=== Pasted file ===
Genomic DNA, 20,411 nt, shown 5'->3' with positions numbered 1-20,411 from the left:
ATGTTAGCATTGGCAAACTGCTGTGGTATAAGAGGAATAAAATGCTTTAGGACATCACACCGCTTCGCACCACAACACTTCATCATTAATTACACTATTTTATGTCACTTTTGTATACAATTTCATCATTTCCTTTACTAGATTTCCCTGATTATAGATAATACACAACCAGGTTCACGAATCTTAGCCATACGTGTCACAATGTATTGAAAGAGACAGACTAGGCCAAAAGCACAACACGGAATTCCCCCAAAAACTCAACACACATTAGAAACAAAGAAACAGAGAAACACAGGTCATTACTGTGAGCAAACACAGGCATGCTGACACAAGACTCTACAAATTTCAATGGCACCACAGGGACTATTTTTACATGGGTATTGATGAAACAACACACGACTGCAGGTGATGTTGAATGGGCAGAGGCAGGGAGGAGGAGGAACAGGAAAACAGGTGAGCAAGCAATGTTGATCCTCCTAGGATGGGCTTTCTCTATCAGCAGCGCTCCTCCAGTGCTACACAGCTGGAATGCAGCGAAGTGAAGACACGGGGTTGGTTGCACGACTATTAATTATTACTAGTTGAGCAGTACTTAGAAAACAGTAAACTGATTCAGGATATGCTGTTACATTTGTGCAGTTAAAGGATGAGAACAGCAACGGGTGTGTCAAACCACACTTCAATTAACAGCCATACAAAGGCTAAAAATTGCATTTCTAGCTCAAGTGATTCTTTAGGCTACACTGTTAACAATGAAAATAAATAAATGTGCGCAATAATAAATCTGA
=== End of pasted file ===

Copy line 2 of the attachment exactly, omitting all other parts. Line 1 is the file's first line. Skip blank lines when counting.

ATGTTAGCATTGGCAAACTGCTGTGGTATAAGAGGAATAAAATGCTTTAGGACATCACACCGCTTCGCACCACAACACTTCATCATTAATTACACTATTTTATGTCACTTTTGTATACAATTTCATCATTTCCTTTACTAGATTTCCCTGATTATAGATAATACACAACCAGGTTCACGAATCTTAGCCATACGTGTCACAATGTATTGAAAGAGACAGACTAGGCCAAAAGCACAACACGGAATTCCCCCAAAAACTCAACACACATTAGAAACAAAGAAACAGAGAAACACAGGTCATTACTGTGAGCAAACACAGGCATGCTGACACAAGACTCTACAAATTTCAATGGCACCACAGGGACTATTTTTACATGGGTATTGATGAAACAACACACGACTGCAGGTGATGTTGAATGGGCAGAGGCAGGGAGGAGGAGGAACAGGAAAACAGGTGAGCAAGCAATGTTGATCCTCCTAGGATGGGCTTTCTCTATCAGCAGCGCTCCTCCAGTGCTACACAGCTGGAATGCAGCGAAGTGAAGACACGGGGTTGGTTGCACGACTATTAATTATTACTAGTTGAGCAGTACTTAGAAAACAGTAAACTGATTCAGGATATGCTGTTACATTTGTGCAGTTAAAGGATGAGAACAGCAACGGGTGTGTCAAACCACACTTCAATTAACAGCCATACAAAGGCTAAAAATTGCATTTCTAGCTCAAGTGATTCTTTAGGCTACACTGTTAACAATGAAAATAAATAAATGTGCGCAATAATAAATCTGA